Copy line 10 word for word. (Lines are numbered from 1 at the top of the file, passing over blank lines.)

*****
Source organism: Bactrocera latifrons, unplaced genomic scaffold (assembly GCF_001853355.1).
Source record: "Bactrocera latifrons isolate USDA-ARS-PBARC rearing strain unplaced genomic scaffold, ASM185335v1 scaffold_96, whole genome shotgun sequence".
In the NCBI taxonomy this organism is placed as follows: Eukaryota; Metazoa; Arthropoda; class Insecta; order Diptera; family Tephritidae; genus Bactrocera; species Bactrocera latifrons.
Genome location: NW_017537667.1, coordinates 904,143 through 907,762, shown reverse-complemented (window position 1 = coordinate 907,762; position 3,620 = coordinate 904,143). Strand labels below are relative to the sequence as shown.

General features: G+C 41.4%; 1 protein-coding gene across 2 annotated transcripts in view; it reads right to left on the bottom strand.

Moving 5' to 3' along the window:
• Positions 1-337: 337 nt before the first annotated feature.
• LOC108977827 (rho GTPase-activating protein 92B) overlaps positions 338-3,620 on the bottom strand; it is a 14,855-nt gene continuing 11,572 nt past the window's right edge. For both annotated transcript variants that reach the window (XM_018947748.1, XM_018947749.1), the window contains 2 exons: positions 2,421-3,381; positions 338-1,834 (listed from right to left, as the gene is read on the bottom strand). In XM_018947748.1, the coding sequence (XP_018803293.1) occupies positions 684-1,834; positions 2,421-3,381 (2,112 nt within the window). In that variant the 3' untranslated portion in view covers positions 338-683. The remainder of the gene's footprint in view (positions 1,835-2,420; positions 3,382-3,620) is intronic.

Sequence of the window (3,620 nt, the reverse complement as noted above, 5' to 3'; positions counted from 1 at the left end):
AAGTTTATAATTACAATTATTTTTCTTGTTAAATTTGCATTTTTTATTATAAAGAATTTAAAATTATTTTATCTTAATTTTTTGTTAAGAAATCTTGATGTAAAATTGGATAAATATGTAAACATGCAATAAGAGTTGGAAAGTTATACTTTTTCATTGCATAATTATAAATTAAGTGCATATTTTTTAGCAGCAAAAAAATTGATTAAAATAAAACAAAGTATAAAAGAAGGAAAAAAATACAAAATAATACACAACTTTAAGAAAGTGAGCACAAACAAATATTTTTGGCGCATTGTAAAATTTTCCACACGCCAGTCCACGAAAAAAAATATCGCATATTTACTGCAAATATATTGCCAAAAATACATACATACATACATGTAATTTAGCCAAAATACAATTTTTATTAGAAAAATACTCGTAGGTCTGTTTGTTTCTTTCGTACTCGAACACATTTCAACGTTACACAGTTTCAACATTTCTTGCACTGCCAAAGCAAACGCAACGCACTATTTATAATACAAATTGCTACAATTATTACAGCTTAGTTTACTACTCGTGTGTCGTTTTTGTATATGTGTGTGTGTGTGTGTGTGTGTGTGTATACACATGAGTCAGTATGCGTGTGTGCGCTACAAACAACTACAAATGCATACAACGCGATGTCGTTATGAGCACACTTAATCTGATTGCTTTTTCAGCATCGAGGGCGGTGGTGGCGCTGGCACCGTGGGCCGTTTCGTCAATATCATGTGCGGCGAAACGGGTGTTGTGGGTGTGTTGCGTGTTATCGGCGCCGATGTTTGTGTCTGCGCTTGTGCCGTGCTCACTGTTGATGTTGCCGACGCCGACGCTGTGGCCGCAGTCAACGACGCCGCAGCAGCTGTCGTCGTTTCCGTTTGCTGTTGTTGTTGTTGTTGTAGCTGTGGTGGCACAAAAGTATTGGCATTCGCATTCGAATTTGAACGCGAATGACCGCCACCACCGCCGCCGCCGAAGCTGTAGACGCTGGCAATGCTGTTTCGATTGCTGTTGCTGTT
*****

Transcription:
AAGTTTATAATTACAATTATTTTTCTTGTTAAATTTGCATTTTTTATTATAAAGAATTTAAAATTATTTTATCTTAATTTTTTGTTAAGAAATCTTGATGTAAAATTGGATAAATATGTAAACATGCAATAAGAGTTGGAAAGTTATACTTTTTCATTGCATAATTATAAATTAAGTGCATATTTTTTAGCAGCAAAAAAATTGATTAAAATAAAACAAAGTATAAAAGAAGGAAAAAAATACAAAATAATACACAACTTTAAGAAAGTGAGCACAAACAAATATTTTTGGCGCATTGTAAAATTTTCCACACGCCAGTCCACGAAAAAAAATATCGCATATTTACTGCAAATATATTGCCAAAAATACATACATACATACATGTAATTTAGCCAAAATACAATTTTTATTAGAAAAATACTCGTAGGTCTGTTTGTTTCTTTCGTACTCGAACACATTTCAACGTTACACAGTTTCAACATTTCTTGCACTGCCAAAGCAAACGCAACGCACTATTTATAATACAAATTGCTACAATTATTACAGCTTAGTTTACTACTCGTGTGTCGTTTTTGTATATGTGTGTGTGTGTGTGTGTGTGTGTGTATACACATGAGTCAGTATGCGTGTGTGCGCTACAAACAACTACAAATGCATACAACGCGATGTCGTTATGAGCACACTTAATCTGATTGCTTTTTCAGCATCGAGGGCGGTGGTGGCGCTGGCACCGTGGGCCGTTTCGTCAATATCATGTGCGGCGAAACGGGTGTTGTGGGTGTGTTGCGTGTTATCGGCGCCGATGTTTGTGTCTGCGCTTGTGCCGTGCTCACTGTTGATGTTGCCGACGCCGACGCTGTGGCCGCAGTCAACGACGCCGCAGCAGCTGTCGTCGTTTCCGTTTGCTGTTGTTGTTGTTGTTGTAGCTGTGGTGGCACAAAAGTATTGGCATTCGCATTCGAATTTGAACGCGAATGACCGCCACCACCGCCGCCGCCGAAGCTGTAGACGCTGGCAATGCTGTTTCGATTGCTGTTGCTGTT